The death of a longtime good friend, who lost his life to pancreatic cancer at 72 late last week, reminded me that the ever-patient Grim Reaper awaits all of us. It has been a factor for most of my 69 years of life.
The Reaper struck when I was nine months old, taking my father in an industrial accident in 1948. My dad died at age 29. His four brothers didn’t make it to 30. My paternal grandmother outlived all of her children. I approached my teenage years with a full expectation of dying before the the start of my third decade on this earth.
Almost happened at 20, when a serious accident put me in the hospital and on a death watch. Survived that but hit 29 as a newspaper reporter and kept looking over my shoulder for the Reaper.
Reached age 30 in a bar in Alton, Illinois, with a toast of single-malt scotch when the clock struck midnight. The curse was broken. A male in my family finally made it to that golden age.
My body was already a road map of scars by that point. I had suffered shrapnel wounds from flying debris, scars from a hard crash into a rock wall in a Shelby GT-500 Mustang and other injuries from misjudging my dismount from a moving train.
By age 40, friends suggested I had used all of my nine lives of a cat and might want to think about slowing down.
Thought about it but didn’t.
Passed 60 still riding motorcycles and a chance encounter with a black steer on a dark section of U.S. 221 between Cave Spring and the bottom of Bent Mountain on a Friday night on Nov. 9, 2012, left me lying in the middle of the road with a badly broken leg, part of my face torn off, most of my facial bones broken along with a fractured skull .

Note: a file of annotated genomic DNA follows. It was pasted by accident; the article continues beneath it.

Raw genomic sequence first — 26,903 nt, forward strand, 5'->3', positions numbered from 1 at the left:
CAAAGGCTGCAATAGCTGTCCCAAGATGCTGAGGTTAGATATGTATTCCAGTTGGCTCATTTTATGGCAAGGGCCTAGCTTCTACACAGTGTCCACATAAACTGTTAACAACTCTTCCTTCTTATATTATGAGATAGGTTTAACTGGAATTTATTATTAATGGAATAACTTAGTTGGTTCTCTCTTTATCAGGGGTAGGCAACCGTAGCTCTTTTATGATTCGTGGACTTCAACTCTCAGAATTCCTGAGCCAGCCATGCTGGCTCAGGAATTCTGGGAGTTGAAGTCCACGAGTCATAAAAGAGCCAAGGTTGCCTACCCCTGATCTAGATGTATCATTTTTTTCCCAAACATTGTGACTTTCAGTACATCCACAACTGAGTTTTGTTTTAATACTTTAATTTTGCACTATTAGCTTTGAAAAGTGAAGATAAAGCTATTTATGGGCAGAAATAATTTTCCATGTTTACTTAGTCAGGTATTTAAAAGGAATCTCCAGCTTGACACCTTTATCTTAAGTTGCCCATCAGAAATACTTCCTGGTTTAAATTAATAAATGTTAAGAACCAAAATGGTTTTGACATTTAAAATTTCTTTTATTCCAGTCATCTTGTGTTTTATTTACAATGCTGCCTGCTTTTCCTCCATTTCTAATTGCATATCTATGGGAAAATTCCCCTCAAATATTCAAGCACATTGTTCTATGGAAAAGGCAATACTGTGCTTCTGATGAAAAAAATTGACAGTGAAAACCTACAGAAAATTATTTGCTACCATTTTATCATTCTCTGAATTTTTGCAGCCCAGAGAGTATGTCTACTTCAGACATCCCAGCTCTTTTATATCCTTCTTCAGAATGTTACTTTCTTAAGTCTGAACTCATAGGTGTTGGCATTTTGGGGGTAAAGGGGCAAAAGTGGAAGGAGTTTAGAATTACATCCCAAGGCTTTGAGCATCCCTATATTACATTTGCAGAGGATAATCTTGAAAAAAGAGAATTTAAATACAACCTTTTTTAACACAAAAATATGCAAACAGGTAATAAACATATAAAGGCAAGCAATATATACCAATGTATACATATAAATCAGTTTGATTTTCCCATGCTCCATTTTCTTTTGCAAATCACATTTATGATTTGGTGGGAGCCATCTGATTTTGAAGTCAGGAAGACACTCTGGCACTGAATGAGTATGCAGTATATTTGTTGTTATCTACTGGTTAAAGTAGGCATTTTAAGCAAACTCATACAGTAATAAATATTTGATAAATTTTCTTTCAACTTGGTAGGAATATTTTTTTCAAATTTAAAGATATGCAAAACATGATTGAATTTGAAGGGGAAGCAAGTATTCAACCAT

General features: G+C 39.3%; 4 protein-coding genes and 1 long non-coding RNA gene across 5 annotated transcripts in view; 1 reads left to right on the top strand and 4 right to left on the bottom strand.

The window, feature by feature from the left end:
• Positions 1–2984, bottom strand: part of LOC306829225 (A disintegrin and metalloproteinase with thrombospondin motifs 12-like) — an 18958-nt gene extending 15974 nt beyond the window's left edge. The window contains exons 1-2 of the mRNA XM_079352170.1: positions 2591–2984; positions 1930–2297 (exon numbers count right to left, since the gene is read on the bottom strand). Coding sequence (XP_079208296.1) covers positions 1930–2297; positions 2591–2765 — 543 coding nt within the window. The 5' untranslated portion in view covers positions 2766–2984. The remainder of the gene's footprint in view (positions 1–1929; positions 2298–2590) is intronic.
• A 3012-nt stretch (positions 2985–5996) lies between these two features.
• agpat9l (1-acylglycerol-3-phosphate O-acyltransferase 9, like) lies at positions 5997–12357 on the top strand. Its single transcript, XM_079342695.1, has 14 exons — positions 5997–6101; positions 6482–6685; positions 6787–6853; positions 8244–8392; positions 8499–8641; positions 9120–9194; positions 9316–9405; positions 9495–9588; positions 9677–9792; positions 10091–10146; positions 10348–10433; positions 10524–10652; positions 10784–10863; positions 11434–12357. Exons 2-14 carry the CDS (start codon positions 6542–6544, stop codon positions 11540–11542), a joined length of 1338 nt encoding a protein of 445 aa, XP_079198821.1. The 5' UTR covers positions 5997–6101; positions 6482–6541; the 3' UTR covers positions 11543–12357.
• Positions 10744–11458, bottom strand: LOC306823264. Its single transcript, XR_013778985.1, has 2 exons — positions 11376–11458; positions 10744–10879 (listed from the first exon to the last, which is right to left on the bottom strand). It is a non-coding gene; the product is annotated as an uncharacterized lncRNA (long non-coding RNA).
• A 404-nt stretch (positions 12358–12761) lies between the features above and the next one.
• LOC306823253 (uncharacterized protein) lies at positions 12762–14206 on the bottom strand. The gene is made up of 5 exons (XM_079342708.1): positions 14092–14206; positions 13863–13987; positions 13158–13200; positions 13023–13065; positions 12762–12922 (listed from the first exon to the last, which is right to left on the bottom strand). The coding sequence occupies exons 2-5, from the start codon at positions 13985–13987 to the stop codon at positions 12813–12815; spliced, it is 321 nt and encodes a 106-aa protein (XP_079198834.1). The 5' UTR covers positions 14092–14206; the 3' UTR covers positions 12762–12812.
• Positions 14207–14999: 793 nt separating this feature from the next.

The Reaper must have been busy elsewhere on that Friday night but Mark Hirsch of Roanoke, wasn’t. One of the first to arrive on the scene, he got his emergency room nurse wife on his wireless phone and overcame his fear of blood as she talked him through clearing my airway and getting me to breathe again until the emergency squad arrived. Members of the squad figured I would die before reaching Carilion Roanoke Memorial Hospital, where I coded in the emergency room and again later in intensive care.
Walked out of the Carilion Community Rehab Center on Church Avenue in Roanoke on Christmas Eve, 2012, three months before they originally felt I might be able to leave. A lot of support from friends in Floyd County, Roanoke and elsewhere made my recovery possible. The lead doctor on my case wrote in his final report that I was “a walking miracle.”
Returned to motorcycle riding in 2014 after two years of rehabilitation and therapy. Missed my time on two wheels. The only thing Amy asked is that I stop riding at night. She has a bike too.
Over breakfast recently at the Blue Ridge Cafe, a friend asked how many of my nine lives I have used up to now.
“Not really sure,” I said. “Seventeen or eighteen maybe.”
No, I don’t have a death wish. I do have an aggressive love of life and wish to live it to the fullest.
“If you’re not living on the edge,” my maternal grandfather, Walter McPeak of Meadows of Dan, once told me, “you’re taking up too much room in life.”
The Reaper is a patient man who knows that, in the end, he will win.
So be it. We can either fear death or get in its face and enjoy whatever time we have alive on this earth with an enthusiasm of living our lives to the fullest and on our own terms.